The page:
It is also important to realize that many impoverished families will not neglect their children. They manage to defy odds, utilize every resource at their disposal, and build a sense of safety for their children. Most parents want to do the right thing for their children even when their circumstances make that difficult.
It is also important to realize that a parent’s own ACE test score can predispose them to poverty, as well as to a host of other things that will make parenting difficult. So, while it’s true that we identify physical neglect in childhood more often in lower-income communities (and it probably happens more in lower-income communities), it can, and does, happen everywhere.
How do we prevent physical neglect in childhood?
An important first step to prevent physical neglect in childhood is to recognize that it happens everywhere.
Good secondary steps are to ensure that all parents (indeed, all people) have access to safe housing, food, and other essentials.
We need to stop judging parents, as individuals and institutionally. Rather than stigmatize parents making mistakes or not providing properly for their children, we need to recognize that all children deserve good parents and childhoods without ACEs. We need to recognize that physical neglect in childhood isn’t caused exclusively by poverty or bad parenting. Instead, we need to search for more comprehensive solutions.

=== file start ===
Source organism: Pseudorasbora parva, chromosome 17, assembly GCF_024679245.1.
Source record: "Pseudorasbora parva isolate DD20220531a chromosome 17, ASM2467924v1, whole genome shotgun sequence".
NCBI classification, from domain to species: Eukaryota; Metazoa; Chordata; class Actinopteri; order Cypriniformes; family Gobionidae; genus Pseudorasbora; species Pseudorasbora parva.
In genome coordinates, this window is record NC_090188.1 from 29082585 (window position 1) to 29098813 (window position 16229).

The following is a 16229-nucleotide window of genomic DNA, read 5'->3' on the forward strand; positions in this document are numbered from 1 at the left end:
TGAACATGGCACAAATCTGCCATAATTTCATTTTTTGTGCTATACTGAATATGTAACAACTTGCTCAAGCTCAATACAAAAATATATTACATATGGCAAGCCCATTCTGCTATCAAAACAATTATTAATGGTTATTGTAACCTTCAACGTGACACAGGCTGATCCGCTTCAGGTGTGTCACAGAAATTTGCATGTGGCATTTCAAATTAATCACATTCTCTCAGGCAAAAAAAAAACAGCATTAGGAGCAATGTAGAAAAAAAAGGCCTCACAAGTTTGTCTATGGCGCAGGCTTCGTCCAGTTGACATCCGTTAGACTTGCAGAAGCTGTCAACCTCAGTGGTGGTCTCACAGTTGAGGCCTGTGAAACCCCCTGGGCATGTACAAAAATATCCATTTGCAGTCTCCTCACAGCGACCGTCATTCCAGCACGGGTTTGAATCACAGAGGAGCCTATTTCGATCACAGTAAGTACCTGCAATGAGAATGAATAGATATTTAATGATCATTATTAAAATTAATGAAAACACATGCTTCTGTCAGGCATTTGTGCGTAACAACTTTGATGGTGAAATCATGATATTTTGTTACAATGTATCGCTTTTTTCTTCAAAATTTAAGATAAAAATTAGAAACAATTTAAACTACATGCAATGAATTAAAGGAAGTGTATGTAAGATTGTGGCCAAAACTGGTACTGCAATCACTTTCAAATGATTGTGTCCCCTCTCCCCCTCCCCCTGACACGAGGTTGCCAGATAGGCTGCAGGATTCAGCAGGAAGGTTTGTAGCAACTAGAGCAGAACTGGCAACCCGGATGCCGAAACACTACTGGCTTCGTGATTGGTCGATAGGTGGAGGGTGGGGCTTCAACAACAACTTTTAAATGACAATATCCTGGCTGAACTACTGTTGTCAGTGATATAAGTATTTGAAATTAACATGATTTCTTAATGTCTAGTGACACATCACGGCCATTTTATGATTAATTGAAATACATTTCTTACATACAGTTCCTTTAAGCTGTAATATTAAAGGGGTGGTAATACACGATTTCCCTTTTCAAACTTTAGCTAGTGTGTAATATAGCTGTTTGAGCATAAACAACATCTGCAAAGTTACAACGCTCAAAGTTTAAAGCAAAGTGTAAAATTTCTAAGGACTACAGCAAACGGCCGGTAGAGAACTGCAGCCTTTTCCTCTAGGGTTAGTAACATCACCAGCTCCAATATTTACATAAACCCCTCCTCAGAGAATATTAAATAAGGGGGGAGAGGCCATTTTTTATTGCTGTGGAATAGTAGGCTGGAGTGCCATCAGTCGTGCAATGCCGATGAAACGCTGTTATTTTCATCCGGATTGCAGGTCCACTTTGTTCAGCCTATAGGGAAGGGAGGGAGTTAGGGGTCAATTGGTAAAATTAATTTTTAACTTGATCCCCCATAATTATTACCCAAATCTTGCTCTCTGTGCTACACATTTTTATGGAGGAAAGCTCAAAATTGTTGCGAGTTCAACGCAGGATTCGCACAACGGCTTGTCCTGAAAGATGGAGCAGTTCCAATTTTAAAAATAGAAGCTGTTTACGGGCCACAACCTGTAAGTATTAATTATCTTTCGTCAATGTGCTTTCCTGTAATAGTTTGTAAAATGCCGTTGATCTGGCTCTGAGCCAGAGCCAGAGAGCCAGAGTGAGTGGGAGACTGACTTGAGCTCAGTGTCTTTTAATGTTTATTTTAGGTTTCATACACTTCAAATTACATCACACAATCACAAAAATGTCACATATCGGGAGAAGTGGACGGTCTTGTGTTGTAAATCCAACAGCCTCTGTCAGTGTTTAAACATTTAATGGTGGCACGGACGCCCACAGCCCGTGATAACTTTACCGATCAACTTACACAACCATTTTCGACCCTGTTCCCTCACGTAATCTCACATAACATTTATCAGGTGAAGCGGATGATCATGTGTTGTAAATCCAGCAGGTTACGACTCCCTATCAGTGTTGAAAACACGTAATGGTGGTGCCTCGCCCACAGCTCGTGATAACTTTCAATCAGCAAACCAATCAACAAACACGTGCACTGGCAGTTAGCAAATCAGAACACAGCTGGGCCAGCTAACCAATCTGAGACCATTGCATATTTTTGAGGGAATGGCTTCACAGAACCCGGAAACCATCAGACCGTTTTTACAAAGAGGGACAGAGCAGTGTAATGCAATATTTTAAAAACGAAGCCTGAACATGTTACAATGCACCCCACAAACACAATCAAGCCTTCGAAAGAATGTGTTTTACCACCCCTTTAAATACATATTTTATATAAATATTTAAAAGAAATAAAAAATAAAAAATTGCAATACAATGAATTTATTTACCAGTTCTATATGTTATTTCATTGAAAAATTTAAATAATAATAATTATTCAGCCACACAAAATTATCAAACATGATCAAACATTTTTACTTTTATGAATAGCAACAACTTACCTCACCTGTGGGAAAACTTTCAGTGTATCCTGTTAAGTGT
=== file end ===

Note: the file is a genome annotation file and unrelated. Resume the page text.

Maternal Home Visiting programs help prevent physical neglect
Maternal Home Visiting programs are a good, evidence-based tool to prevent physical neglect and other ACEs.
A home visitor will be able to:
- Thoroughly understand the details of why the parent is neglecting their children,
- Connect them with community resources, if that’s the root of the problem,
- Teach them about healthier parenting techniques,
- Support the parent and model healthy relationships,
- Reduce parental stress, and
- Help the parent heal from their own trauma.
Heavy investment in Maternal Home Visiting programs is the best thing we can do to prevent physical neglect in childhood and other ACEs.
Additional resources for help
Childhelp National Child Abuse Hotline – (1-800-422-4453)
Child Welfare Information Gateway
You can help make sure this never happens to another child. Learn how by subscribing to our newsletter and supporting our work. Read about the ten categories of ACEs by following our blog. Do you know your ACE score? Take the ACE test here.
Executive Director, Stop Abuse Campaign
A survivor of incest, psychological abuse and a host of other childhood trauma, Melanie now uses her talents to prevent Adverse Childhood Experiences. Melanie has over a decade of legislative advocacy regarding children’s issues, and she has been published in newspapers, magazines and blogs all across the country.
Melanie has an ACE score of 6.